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Britain has closed its embassy in Iran and withdrawn all of its diplomats, insisting that Iran follow suit by closing its London embassy immediately and withdrawing its diplomats in the next 48 hours.
The diplomatic break follows an attack on the British embassy in Tehran yesterday that evolved from protests calling for the expulsion of the British ambassador to Iran – a demand made this weekend by Iran's parliament.
The BBC reports that Foreign Secretary William Hague said that there was "some degree of regime consent" in the attacks on the embassy and another British diplomatic compound in Tehran.
"If any country makes it impossible for us to operate on their soil they cannot expect to have a functioning embassy here," Mr. Hague said. He also said that relations between Britain and Iran are at their lowest level yet, but that ties have not yet been totally severed.
British Prime Minister David Cameron called the attack on the embassy "outrageous and indefensible" and said it was a "disgrace" that the Iranian government did not protect the British staff and property, CNN reports.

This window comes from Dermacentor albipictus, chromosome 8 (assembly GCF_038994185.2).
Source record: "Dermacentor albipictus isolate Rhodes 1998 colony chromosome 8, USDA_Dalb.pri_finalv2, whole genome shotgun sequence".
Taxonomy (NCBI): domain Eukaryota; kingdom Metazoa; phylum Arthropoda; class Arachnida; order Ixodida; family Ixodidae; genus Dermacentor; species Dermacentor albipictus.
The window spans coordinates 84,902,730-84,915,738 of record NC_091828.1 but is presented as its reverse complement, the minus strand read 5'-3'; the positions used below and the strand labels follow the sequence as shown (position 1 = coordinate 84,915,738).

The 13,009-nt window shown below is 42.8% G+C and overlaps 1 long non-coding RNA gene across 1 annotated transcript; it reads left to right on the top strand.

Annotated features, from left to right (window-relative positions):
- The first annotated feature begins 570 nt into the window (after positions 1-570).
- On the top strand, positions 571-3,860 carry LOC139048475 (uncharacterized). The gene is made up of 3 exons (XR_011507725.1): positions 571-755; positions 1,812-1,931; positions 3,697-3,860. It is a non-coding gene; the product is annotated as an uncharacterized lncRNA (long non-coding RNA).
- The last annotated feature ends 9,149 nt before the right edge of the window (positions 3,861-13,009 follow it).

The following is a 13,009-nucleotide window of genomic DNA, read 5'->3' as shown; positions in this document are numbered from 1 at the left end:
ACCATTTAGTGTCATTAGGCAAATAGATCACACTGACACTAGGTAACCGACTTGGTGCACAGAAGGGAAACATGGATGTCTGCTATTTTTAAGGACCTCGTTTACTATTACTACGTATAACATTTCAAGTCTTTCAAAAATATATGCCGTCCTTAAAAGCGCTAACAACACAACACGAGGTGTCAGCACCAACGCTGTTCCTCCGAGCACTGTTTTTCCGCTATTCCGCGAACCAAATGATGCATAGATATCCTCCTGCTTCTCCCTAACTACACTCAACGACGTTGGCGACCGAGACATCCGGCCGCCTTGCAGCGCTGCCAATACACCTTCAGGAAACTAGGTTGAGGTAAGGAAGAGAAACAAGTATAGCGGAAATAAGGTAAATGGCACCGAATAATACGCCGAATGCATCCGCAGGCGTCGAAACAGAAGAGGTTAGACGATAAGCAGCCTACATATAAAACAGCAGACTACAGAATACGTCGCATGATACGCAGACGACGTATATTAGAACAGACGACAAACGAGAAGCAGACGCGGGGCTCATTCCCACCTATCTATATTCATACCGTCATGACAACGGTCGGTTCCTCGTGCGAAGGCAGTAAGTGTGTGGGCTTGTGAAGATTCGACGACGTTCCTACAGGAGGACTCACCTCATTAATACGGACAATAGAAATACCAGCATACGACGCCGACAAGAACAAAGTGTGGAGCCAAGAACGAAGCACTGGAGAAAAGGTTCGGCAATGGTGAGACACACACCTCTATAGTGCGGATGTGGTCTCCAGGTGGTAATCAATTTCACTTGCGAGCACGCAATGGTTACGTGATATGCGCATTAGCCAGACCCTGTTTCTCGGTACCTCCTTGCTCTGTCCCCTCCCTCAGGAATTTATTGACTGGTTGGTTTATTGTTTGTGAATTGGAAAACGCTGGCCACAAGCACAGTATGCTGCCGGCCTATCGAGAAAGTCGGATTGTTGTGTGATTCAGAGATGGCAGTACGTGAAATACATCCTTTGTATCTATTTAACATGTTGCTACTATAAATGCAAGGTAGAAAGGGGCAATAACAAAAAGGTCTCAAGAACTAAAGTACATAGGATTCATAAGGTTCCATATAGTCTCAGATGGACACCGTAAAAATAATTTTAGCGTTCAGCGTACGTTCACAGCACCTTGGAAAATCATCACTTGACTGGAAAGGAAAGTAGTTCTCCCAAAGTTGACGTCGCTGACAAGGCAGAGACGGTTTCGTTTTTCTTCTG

"The Iranian government must recognize that there will be serious consequences for failing to protect our staff," Mr. Cameron said. "We will consider what these measures should be in the coming days."
The protest stemmed from a vote in the Iranian parliament Sunday to expel the ambassador and downgrade relations with Britain in response to Britain's decision last week to cut financial ties with Iran, blocking the country's access to the British banking sector, according to CNN.
The government asserts that the protests evolved from student-organized rallies. But it's not clear if students led the protests or if hard-line forces like the paramilitary corps run by the Revolutionary Guard are responsible, reports the Associated Press. Ali Larijani, the speaker of Iran's parliament, said the anger was a result of "several decades of domination-seeking behavior of Britain." He also said the United Nations Security Council's condemnation of the attack was "hasty."
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Tuesday's attack has prompted comparisons to the 1979 attack on the US embassy in Tehran, which was also conducted by students. The Associated Press writes:
The attackers ripped down the Union Jack, torched an embassy vehicle and tossed looted documents before riot police eventually cleared the areas. "Death to England!" some cried outside the compound in the first significant assault of a foreign diplomatic area in Iran in years.
Chants called for the closure of the embassy and called it a "spy den" — the same phrase used after militants stormed the U.S. Embassy in Tehran after the 1979 Islamic Revolution and held 52 hostages for 444 days. In the early moments of that siege, protesters tossed out papers from the compound and pulled down the U.S. flag. Washington and Tehran have had no diplomatic relations since then.